First noticed it yesterday on WXFV-HD (868) but didn't check the non-HD channel (6 in Utica); happening on both at the moment (might be my imagination but seems slightly less out of sync on 6). Length is in the vicinity of a satellite delay.
I think this is a good idea if the station isn't ready to go HD yet. I hate watching pillarboxed content on my HD set.
That's what we concluded - we should be providing the very best picture possible, even if it isn't "true" HD. Four out of our 7 studio cameras could already do 16:9 mode in SD, so we bought 3 new HD studio cameras (running in SD 16:9 at the moment) to replace the 3 older ones. The Panasonic P2 cameras used for news gathering were easily switched to 16:9.
I knew all along that savvy viewers would recognize it wasn't "true" HD, but I knew that if we could preserve the sharpness of the SD cameras by removing all remaining analog sections of the air chain, then it would look pretty good. With the exception of some satellite-delivered shots, and live truck pictures, most of what you see travels a digital-only signal path through the entire plant.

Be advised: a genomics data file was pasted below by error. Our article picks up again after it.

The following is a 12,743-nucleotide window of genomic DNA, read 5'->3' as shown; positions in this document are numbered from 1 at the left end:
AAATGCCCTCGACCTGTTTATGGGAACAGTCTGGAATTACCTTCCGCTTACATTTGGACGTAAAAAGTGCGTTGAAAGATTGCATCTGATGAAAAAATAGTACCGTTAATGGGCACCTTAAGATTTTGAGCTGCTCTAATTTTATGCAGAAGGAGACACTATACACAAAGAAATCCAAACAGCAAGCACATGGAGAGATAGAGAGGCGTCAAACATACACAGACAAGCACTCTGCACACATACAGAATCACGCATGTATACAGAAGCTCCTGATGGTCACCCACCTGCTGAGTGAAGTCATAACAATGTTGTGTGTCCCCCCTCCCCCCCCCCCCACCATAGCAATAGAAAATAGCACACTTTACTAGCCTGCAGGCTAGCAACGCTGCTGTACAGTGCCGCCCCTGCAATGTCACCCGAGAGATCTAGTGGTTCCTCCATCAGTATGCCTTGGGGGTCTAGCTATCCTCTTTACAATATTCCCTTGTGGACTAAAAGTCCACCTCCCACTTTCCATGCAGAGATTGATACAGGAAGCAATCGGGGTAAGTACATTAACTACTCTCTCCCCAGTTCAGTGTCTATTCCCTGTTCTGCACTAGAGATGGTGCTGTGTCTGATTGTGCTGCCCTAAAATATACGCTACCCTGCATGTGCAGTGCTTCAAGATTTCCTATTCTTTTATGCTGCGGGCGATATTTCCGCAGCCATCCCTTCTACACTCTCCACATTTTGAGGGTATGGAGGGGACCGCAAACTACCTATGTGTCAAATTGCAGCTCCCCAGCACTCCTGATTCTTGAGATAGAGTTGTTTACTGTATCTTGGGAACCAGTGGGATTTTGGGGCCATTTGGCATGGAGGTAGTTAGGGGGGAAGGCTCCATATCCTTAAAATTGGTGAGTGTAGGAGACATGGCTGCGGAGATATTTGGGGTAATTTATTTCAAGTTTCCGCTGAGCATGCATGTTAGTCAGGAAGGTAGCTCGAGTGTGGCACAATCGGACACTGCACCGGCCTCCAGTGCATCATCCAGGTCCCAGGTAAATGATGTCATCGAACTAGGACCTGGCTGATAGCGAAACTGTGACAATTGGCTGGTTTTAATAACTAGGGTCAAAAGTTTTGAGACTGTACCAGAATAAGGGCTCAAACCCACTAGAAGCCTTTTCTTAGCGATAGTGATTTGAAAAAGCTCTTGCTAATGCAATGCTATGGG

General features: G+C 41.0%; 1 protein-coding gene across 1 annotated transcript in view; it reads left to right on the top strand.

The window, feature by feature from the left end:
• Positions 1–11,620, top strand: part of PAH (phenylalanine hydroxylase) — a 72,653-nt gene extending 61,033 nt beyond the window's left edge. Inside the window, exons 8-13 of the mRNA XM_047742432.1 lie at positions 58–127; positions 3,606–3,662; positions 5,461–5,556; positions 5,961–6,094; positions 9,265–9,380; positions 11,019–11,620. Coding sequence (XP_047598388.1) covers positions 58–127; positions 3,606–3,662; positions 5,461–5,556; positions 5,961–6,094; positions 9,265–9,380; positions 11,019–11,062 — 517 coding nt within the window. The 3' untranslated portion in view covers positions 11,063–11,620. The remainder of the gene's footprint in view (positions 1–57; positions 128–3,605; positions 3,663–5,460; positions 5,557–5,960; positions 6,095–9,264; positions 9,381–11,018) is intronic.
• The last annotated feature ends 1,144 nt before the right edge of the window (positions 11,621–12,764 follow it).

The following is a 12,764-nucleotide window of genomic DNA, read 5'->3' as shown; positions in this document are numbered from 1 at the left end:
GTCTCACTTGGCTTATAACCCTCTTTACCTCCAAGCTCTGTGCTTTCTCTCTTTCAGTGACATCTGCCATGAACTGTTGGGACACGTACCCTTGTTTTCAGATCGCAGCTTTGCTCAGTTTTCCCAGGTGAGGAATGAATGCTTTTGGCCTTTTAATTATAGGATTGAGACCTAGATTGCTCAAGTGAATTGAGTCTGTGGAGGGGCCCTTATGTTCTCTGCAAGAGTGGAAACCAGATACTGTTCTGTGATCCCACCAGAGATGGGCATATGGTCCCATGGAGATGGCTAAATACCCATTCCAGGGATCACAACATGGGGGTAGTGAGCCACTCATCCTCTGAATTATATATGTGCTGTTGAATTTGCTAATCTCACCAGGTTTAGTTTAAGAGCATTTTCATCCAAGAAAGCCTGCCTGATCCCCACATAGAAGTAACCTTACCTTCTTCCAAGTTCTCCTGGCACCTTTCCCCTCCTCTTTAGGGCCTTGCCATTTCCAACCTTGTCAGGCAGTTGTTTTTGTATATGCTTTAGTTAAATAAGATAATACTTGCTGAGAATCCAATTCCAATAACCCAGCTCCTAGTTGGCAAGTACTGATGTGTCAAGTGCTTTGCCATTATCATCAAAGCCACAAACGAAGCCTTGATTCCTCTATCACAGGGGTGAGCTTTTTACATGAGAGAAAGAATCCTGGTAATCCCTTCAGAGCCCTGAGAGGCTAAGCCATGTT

Some people have written or called to say that we're lying to the public, misleading them into thinking we're broadcasting HD news. Well, we purposely don't call it HD. The term we settled on is "enhanced widescreen." It definitely is enhanced, it definitely is widescreen. And, you have to be watching our HD channel (OTA 3.1, cable 863, FiOS 503, DishTV, DirecTV) to see it.
Further, people viewing a 40" or less HDTV from a "normal" viewing distance will have a hard time telling that it is NOT native HD. If you get up close to your TV and know what you're looking for, of course you can tell. We won't have the budget to renovate TWO control rooms for native HD for another year or two, so this was a logical evolutionary step to get the best, widescreen picture out there that we possibly could.